1 in 3 Filipino students still unvaccinated as in-person classes resume after 2 years of school closure


MANILA (PHILIPPINE DAILY INQUIRER/ANN) – About one in three of the 27 million Filipino students – some 5 million of whom are expected to resume in-person classes on Monday (August 22) – have yet to receive a single injection of vaccines against the Covid-19 virus, the Ministry of Education reported.

Department of Education spokesman Michael Poa told reporters on Friday August 19 that only 5.3 million students had been fully vaccinated. Another 5.7 million people received just one injection, he said.

“We would have liked the numbers to be higher… But the truth is that the national government’s vaccination program is not mandatory,” Poa said.

Some 5.6 million primary, secondary and college students are expected to resume in-person classes for the first time on Monday, more than two years since the government closed schools in response to the Covid-19 pandemic.

Students in the country have had to endure one of the longest pandemic-induced shutdowns in the world due to low vaccination rates and the ongoing problem of classroom shortages.

The Ministry of Education conducted a blended learning test – a mix of face-to-face and online lessons in 120 basic education schools – in November 2021.

This year, President Ferdinand Marcos Jr has ordered all schools to fully transition to in-person classes by November, except in certain areas.

Mr Poa said schools “will not discriminate” against students or teachers who have not yet been vaccinated.

“We will just have to strictly adhere to minimum health and safety standards to protect not only our learners, but also our teaching and non-teaching staff,” he said.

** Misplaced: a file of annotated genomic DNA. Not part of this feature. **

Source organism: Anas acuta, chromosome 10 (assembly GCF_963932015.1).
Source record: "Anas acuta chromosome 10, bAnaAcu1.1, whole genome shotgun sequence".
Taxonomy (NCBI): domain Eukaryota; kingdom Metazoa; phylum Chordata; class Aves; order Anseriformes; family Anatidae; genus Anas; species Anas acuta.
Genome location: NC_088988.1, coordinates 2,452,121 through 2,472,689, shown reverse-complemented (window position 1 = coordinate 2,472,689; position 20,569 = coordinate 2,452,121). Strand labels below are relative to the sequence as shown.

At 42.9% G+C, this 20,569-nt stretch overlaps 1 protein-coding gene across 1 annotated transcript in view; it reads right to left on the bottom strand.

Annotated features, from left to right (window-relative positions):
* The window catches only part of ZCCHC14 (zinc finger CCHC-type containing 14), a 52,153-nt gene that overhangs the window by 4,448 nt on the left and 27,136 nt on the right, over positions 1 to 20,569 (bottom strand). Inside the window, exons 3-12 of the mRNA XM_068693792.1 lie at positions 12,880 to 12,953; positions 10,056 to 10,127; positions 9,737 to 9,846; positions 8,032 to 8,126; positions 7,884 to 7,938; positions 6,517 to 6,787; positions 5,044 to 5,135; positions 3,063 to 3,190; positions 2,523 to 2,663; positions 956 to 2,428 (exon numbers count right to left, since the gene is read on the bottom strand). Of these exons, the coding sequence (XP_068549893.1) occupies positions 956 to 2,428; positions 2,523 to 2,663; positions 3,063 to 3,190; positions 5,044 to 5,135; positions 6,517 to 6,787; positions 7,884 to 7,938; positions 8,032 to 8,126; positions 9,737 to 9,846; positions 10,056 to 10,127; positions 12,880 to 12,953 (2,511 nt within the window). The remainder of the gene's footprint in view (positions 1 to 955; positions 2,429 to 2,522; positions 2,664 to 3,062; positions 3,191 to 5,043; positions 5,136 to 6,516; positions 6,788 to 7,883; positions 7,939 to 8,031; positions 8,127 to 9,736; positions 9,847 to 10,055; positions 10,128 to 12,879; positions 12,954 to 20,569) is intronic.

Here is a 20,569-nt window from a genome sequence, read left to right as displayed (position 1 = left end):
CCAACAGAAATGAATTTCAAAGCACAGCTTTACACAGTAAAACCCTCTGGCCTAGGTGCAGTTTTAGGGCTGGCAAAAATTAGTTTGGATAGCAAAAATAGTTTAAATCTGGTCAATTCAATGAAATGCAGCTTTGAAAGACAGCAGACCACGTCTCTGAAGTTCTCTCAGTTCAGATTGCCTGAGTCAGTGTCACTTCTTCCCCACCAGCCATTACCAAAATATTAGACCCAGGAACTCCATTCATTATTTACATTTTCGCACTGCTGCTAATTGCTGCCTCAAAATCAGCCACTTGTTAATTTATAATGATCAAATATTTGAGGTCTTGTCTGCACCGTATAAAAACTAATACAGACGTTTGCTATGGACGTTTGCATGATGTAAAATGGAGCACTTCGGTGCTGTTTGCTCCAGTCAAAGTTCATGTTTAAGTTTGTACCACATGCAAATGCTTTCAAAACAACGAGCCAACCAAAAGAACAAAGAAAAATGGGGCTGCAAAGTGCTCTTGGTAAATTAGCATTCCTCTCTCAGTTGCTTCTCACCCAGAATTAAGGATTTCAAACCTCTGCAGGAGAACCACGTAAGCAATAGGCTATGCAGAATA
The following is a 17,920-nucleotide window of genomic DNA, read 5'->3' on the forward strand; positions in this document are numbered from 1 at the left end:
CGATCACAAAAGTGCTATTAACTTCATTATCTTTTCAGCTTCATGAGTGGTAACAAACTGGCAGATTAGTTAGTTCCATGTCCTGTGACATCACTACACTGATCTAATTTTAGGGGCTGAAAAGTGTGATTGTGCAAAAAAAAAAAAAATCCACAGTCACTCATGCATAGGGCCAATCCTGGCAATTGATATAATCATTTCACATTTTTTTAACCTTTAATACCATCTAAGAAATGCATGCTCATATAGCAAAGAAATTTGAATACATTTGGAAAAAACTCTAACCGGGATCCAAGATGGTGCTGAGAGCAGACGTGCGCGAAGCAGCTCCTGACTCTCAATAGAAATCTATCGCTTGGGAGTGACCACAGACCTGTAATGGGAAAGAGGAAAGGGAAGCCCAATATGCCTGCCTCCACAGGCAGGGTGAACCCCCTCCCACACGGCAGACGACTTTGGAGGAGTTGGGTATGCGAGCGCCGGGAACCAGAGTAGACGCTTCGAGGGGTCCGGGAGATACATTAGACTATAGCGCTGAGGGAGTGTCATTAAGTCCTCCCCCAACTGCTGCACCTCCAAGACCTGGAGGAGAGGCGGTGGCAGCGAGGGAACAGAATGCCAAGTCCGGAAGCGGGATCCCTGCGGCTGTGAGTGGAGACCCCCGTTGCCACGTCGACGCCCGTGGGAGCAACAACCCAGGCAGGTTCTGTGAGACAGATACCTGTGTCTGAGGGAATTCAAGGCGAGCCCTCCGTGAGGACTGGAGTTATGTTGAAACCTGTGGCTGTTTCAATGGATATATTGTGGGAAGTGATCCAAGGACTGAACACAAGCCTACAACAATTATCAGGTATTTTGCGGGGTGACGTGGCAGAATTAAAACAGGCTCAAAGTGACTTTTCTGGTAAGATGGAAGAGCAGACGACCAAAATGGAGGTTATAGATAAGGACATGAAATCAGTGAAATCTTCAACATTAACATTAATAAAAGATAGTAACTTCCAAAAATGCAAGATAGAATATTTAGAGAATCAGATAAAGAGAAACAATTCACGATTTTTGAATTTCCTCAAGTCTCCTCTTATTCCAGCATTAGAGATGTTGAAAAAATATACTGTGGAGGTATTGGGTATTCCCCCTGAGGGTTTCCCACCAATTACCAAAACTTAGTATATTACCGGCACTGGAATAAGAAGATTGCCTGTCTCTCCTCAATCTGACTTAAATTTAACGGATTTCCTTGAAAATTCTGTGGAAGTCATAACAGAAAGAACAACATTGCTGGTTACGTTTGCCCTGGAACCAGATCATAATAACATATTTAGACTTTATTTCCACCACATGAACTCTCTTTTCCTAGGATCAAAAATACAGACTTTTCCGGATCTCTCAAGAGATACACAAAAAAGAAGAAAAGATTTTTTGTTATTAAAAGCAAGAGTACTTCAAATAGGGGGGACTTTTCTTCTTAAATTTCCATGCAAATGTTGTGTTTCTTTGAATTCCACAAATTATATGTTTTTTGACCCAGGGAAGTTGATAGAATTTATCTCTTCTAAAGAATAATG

Meanwhile, almost all of the country’s 1 million teachers and other school employees have already been fully vaccinated. There are still about 79,000 who have yet to receive at least one injection.

Education Undersecretary Epimaco Densing told a congressional hearing that at least 17,000 teachers had refused to be vaccinated.

“We recognize that getting vaccinated shouldn’t be mandatory. Those who are vaccinated and unvaccinated would really interact with each other… What’s important is that inside classrooms, wearing face masks and the (implementation of) minimum public health standards will be required,” he said.

The vaccine uptake rate is lowest among students aged 5 to 11 – at just 10%, he said.

Senator Sherwin Gatchalian, who heads the Senate Education Committee, said: “I think that’s a good number, and we don’t see any problem with it. The problem is with 5 to 11 (age group ). That’s where the challenge comes in.”

The school’s closure for years came at a high price.

A World Bank study released in July showed that nine out of 10 Filipino children still had difficulty reading simple texts at the age of 10, making the Philippines one of the countries in East Asia and of the Pacific region with the highest rates of “learning poverty”.

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